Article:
Because the operational environment (OE) requires Army forces to operate in urban areas, commanders must have accurate information on the complex human elements, infrastructure, and physical terrain that make up the urban environment. The limits on imagery and electronic reconnaissance and surveillance (R&S) capabilities place a premium on human-based visual reconnaissance. Reconnaissance troops and platoons must be trained to gather and analyze the necessary information and provide it to their commanders and higher headquarters. This chapter discusses definitions, training strategy, prerequisite training, individual task training, and collective task training designed to prepare reconnaissance units at troop level and below for operations in urban terrain.
FM 3-20.98 provides basic tactics, techniques, and procedures (TTP) for the tactical employment of the reconnaissance and scout platoons of the reconnaissance squadrons in the heavy, infantry, and Stryker brigade combat teams (HBCT, IBCT, and SBCT) as well as the battlefield surveillance brigade’s (BFSB) reconnaissance and surveillance squadron and the cavalry squadron of the armored cavalry regiment (ACR).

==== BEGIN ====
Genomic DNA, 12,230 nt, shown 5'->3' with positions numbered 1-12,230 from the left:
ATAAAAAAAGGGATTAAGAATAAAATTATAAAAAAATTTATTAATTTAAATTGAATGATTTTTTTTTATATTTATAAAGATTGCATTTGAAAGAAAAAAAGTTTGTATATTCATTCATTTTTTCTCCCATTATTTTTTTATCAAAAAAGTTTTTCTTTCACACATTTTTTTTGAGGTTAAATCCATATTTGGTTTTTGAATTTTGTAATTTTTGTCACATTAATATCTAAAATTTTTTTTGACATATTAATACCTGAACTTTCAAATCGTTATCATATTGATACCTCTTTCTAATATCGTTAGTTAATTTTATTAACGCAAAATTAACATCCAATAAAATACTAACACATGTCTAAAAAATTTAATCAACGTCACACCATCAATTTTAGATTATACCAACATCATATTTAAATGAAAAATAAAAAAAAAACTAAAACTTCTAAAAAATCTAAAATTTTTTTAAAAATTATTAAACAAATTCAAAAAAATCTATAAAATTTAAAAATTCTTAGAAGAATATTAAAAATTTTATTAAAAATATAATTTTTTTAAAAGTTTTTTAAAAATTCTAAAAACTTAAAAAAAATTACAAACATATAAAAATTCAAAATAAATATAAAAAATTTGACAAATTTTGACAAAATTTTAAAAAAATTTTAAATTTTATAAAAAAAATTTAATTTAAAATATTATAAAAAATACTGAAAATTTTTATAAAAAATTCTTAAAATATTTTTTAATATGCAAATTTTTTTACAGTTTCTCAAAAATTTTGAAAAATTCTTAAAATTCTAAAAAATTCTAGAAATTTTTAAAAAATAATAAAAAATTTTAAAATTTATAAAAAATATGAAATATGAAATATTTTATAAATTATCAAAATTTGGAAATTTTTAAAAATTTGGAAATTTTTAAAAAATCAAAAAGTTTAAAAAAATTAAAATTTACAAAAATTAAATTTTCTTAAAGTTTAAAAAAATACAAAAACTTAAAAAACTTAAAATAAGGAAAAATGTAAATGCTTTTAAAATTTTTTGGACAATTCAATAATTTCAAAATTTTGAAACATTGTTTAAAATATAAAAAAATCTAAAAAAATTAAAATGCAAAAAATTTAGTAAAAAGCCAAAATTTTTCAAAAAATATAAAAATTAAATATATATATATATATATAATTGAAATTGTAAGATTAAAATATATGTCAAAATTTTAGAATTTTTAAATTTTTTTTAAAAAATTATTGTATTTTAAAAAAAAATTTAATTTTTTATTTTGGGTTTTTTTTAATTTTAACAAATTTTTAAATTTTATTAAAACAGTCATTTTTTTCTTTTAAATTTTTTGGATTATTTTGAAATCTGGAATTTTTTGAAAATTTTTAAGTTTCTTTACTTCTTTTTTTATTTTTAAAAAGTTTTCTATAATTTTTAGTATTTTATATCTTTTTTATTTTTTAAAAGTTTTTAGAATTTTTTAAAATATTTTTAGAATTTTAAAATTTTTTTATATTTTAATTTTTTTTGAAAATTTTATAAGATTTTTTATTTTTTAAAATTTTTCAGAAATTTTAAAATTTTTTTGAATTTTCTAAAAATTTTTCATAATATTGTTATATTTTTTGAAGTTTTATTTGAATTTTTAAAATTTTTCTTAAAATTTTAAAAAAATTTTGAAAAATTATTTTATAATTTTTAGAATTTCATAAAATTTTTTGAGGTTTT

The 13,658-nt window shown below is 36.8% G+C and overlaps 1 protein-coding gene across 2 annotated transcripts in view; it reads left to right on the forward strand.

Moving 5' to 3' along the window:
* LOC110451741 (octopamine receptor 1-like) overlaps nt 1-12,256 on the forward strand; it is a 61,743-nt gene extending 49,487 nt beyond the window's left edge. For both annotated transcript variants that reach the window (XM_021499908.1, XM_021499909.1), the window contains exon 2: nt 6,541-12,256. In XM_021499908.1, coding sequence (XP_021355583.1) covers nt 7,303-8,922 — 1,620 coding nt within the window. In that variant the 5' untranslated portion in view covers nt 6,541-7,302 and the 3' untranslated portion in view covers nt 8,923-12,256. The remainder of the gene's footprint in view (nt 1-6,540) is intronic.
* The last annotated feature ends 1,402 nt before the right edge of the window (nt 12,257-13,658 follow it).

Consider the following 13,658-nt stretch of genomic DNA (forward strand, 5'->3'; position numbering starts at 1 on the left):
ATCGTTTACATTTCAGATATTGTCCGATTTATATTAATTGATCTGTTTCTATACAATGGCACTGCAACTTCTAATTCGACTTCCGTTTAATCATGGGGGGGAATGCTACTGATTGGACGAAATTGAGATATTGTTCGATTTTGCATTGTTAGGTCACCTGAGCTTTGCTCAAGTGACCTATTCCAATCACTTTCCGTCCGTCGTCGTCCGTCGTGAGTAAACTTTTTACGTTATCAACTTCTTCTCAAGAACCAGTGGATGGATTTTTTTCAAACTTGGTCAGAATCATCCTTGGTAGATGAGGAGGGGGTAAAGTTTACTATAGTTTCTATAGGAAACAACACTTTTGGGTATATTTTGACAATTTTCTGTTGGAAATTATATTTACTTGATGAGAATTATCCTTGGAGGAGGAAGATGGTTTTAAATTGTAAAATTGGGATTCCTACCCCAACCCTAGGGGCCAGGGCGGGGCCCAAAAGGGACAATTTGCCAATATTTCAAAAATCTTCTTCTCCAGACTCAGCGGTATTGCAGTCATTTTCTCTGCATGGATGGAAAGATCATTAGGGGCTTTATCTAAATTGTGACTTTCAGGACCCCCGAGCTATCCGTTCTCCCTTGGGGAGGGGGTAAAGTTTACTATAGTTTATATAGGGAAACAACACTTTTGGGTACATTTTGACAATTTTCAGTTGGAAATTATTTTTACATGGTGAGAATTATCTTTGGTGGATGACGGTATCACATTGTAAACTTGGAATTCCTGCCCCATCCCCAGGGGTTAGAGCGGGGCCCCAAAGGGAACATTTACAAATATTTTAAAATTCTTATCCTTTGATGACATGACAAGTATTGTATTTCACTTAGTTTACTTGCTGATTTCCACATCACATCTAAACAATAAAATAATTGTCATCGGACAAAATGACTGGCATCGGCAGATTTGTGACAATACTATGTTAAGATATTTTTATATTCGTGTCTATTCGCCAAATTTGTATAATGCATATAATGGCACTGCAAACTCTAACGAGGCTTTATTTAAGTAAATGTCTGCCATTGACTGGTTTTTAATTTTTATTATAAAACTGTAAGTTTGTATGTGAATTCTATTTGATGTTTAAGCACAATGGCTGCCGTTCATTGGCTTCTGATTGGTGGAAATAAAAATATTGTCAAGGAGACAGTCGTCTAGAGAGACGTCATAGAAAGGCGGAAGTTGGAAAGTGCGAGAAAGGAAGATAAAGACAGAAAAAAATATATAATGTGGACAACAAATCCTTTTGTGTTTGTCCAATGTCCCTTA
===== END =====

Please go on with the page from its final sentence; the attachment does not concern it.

This manual is a compilation of tools to help all Soldiers collect information through surveillance, reconnaissance, patrolling, interacting with the local populace, tactical site exploitation, tactical questioning and detainee handling, briefing, debriefing, and reporting in offensive, defensive, stability operations, and civil support operations. Most of the text was developed specifically for patrols and to conduct traffic control points (TCPs) or roadblocks, and other missions where Soldiers will interact with the local populace including site exploitation and tactical questioning after a planned or hasty raid. The term “patrol” could reflect a platoon, section, fire team, or other special-purpose group given a mission as listed above.
U.S. Air Force models U-2C and U-2F spy plane aircraft flight manual from May 10, 1967.